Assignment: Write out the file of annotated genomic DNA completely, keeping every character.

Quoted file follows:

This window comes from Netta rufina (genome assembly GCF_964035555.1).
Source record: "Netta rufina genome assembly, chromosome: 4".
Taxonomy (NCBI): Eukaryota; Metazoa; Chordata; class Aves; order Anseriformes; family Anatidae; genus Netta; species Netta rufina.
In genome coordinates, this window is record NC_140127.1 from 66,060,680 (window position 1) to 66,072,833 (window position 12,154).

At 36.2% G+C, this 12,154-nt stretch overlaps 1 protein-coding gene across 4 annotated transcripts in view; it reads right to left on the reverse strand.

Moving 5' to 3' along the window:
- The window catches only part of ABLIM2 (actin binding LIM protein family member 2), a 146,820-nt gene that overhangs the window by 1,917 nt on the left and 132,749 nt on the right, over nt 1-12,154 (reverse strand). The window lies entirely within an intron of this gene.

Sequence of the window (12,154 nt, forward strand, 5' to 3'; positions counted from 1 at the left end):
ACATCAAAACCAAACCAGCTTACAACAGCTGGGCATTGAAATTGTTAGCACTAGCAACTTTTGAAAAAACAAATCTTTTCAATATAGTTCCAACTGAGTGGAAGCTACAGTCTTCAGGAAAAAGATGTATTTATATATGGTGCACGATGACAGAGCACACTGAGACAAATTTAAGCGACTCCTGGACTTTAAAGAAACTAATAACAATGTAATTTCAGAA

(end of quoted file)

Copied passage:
This window comes from Netta rufina (genome assembly GCF_964035555.1).
Source record: "Netta rufina genome assembly, chromosome: 4".
Taxonomy (NCBI): Eukaryota; Metazoa; Chordata; class Aves; order Anseriformes; family Anatidae; genus Netta; species Netta rufina.
In genome coordinates, this window is record NC_140127.1 from 66,060,680 (window position 1) to 66,072,833 (window position 12,154).

At 36.2% G+C, this 12,154-nt stretch overlaps 1 protein-coding gene across 4 annotated transcripts in view; it reads right to left on the reverse strand.

Moving 5' to 3' along the window:
- The window catches only part of ABLIM2 (actin binding LIM protein family member 2), a 146,820-nt gene that overhangs the window by 1,917 nt on the left and 132,749 nt on the right, over nt 1-12,154 (reverse strand). The window lies entirely within an intron of this gene.

Sequence of the window (12,154 nt, forward strand, 5' to 3'; positions counted from 1 at the left end):
ACATCAAAACCAAACCAGCTTACAACAGCTGGGCATTGAAATTGTTAGCACTAGCAACTTTTGAAAAAACAAATCTTTTCAATATAGTTCCAACTGAGTGGAAGCTACAGTCTTCAGGAAAAAGATGTATTTATATATGGTGCACGATGACAGAGCACACTGAGACAAATTTAAGCGACTCCTGGACTTTAAAGAAACTAATAACAATGTAATTTCAGAA